Ronda Rousey fights stupid California MMA bill

Back in February, Dana White’s best friends at the Culinary Union cobbled together a ‘Fighters Bill of Rights’ and submitted it to the Nevada commission for consideration. Even though the document was moronic and blatant armchair quarterbacking from an organization famous for it’s UFC axe grinding, the NSAC actually looked the frickin’ thing over.

Now we have a similar situation where another fighter’s bill of rights has been introduced in California as well (hmm, any connection there you think?) and it has just as many unrealistic provisions as its Nevada counterpart. Exclusive contracts are considered coercive and illegal, a fighter code of ethical conduct would be enforced, and promoters would pay money into a pension fund for California fighters. It’d be just like California’s boxing pension fund! You know, the one that has barely paid any money out to anyone?

The whole thing is stupid and a perfect example of government stepping in and potentially f*cking up something that’s just starting to work fine since the last time they ran it out of the state. Not only would exclusivity provisions and a 5% tax on broadcast fees drive the UFC out of the state, there’s also several provisions in there that would f*ck over many of the smaller promotions too. It’s an all around turd of a bill, and it’s really reassuring to know garbage like this is probably being introduced and passed into law regularly.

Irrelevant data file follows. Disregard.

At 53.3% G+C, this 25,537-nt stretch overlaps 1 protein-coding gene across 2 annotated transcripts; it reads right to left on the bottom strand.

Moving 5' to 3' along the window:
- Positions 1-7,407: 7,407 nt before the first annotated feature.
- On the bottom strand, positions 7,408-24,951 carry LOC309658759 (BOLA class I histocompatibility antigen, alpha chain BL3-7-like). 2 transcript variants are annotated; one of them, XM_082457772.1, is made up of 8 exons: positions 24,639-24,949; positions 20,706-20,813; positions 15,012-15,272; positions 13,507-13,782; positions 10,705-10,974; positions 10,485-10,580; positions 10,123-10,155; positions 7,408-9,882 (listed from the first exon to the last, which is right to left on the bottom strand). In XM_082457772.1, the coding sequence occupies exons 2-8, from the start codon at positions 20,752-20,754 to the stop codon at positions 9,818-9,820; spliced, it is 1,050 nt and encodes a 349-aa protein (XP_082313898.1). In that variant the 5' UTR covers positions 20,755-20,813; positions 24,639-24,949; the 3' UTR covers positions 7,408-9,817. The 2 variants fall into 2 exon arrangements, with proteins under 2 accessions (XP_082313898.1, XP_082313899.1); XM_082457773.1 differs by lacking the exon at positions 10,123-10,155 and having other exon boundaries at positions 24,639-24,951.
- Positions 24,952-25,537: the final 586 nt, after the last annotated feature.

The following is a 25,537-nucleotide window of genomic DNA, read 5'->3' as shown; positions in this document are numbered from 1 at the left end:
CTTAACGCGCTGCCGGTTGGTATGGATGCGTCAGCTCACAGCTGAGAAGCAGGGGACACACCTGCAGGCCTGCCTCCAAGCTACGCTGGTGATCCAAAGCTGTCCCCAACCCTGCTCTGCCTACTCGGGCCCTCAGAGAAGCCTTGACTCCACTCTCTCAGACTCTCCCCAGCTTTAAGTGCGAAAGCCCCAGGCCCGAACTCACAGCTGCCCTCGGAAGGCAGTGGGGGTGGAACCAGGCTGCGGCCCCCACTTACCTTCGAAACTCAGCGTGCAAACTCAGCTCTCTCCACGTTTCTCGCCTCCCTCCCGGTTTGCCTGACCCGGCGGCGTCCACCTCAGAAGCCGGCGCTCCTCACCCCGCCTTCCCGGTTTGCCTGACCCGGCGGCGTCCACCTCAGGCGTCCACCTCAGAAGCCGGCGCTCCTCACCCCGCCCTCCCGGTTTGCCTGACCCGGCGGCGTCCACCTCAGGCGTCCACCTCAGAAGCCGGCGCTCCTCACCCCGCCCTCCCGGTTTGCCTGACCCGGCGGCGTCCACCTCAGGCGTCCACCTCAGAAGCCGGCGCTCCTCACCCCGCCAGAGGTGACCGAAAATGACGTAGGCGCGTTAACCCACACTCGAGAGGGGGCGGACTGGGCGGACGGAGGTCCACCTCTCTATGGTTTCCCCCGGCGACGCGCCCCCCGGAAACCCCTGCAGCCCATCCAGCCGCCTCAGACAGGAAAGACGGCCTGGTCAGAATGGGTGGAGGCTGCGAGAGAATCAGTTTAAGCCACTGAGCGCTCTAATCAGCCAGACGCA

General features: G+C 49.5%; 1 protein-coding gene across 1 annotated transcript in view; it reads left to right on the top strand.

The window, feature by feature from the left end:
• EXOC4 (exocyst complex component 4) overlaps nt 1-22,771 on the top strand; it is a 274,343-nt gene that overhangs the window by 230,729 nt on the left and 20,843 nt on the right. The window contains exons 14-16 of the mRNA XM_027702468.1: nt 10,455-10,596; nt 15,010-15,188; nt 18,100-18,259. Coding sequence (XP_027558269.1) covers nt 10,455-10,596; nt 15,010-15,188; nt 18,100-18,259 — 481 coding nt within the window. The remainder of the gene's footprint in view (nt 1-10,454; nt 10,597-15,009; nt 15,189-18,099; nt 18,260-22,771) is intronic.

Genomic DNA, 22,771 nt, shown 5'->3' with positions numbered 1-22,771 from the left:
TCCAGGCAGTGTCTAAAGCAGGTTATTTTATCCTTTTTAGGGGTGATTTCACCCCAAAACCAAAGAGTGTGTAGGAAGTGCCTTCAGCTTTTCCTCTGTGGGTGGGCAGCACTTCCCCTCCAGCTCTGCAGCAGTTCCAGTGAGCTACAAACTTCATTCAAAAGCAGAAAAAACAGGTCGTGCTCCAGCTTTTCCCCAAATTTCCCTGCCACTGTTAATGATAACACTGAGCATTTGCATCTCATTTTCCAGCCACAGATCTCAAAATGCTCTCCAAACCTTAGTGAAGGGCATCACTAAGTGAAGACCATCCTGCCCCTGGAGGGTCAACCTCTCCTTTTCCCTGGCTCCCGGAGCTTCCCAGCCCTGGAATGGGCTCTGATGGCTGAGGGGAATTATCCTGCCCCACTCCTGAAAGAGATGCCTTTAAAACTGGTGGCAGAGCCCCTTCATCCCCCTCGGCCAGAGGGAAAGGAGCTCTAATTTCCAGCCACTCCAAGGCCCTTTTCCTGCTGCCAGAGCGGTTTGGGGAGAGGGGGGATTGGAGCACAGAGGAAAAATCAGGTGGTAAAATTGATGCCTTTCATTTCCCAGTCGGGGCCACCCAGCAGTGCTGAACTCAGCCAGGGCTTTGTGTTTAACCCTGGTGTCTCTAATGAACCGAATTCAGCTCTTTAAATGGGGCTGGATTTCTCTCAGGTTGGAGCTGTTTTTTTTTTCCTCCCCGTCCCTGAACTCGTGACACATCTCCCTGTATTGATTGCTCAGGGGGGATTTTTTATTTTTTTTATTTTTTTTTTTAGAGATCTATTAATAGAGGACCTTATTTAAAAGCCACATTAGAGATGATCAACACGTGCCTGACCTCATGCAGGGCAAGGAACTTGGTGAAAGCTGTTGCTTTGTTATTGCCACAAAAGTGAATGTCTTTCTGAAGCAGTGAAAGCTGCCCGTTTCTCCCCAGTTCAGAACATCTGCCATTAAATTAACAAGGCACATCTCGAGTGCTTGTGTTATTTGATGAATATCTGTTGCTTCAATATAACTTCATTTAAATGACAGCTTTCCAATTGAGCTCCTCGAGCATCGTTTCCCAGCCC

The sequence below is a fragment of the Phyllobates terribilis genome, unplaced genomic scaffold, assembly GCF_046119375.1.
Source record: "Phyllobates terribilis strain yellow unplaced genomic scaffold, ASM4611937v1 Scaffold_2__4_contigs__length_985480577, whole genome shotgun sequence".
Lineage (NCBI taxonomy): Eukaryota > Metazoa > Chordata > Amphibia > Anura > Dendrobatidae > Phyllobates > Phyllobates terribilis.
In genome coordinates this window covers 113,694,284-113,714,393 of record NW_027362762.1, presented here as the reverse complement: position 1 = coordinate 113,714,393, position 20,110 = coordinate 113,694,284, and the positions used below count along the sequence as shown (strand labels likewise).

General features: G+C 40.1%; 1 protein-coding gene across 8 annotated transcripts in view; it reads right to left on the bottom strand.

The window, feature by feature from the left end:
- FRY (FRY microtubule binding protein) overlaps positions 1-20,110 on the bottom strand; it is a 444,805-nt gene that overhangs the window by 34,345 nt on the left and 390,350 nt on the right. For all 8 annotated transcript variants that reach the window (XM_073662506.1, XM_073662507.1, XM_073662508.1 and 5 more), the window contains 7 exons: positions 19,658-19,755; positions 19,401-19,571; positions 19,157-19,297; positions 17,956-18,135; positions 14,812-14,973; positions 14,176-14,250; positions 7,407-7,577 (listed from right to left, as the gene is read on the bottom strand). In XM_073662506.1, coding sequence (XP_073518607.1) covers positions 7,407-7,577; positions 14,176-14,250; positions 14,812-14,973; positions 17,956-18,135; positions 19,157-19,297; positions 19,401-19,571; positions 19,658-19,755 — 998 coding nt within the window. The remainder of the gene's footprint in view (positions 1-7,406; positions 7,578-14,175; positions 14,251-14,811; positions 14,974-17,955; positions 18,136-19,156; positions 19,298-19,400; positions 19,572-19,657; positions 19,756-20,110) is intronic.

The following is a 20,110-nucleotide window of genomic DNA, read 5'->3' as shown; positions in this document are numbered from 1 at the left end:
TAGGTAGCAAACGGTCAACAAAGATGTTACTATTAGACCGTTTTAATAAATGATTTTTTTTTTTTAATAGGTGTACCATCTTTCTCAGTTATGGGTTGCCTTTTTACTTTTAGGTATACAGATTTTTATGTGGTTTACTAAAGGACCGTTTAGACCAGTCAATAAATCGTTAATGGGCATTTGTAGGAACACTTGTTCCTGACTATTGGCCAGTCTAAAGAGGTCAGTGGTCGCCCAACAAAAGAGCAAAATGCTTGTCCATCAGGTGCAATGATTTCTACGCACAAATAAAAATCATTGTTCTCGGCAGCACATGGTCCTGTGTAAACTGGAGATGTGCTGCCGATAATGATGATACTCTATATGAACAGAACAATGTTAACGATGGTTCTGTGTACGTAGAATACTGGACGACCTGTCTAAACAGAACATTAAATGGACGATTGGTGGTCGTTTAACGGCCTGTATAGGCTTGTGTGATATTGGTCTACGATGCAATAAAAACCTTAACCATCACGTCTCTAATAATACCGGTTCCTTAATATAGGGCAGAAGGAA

So above we have Ronda Rousey (fresh from fighting for legalizing MMA in New York, you go girl!) speaking on behalf of the “Hells to the No” contingent. At the end, they basically pass things on for more debate. After the jump: the bill itself in all it’s sh*tty glory.

(video via PegsonMMA)

 

AMENDED IN ASSEMBLY APRIL 9, 2012
AMENDED IN ASSEMBLY MARCH 29, 2012

ASSEMBLY BILL No. 2100

Introduced by Assembly Member Alejo
February 23, 2012

An act to amend Sections 18849, 18880, 18881, 18882, 18884, and 18887 of, and to add Section 18649 to, the Business and Professions Code, relating to athletes, and making an appropriation therefor.

AB 2100, as amended, Alejo. Athletes: mixed martial arts fighters.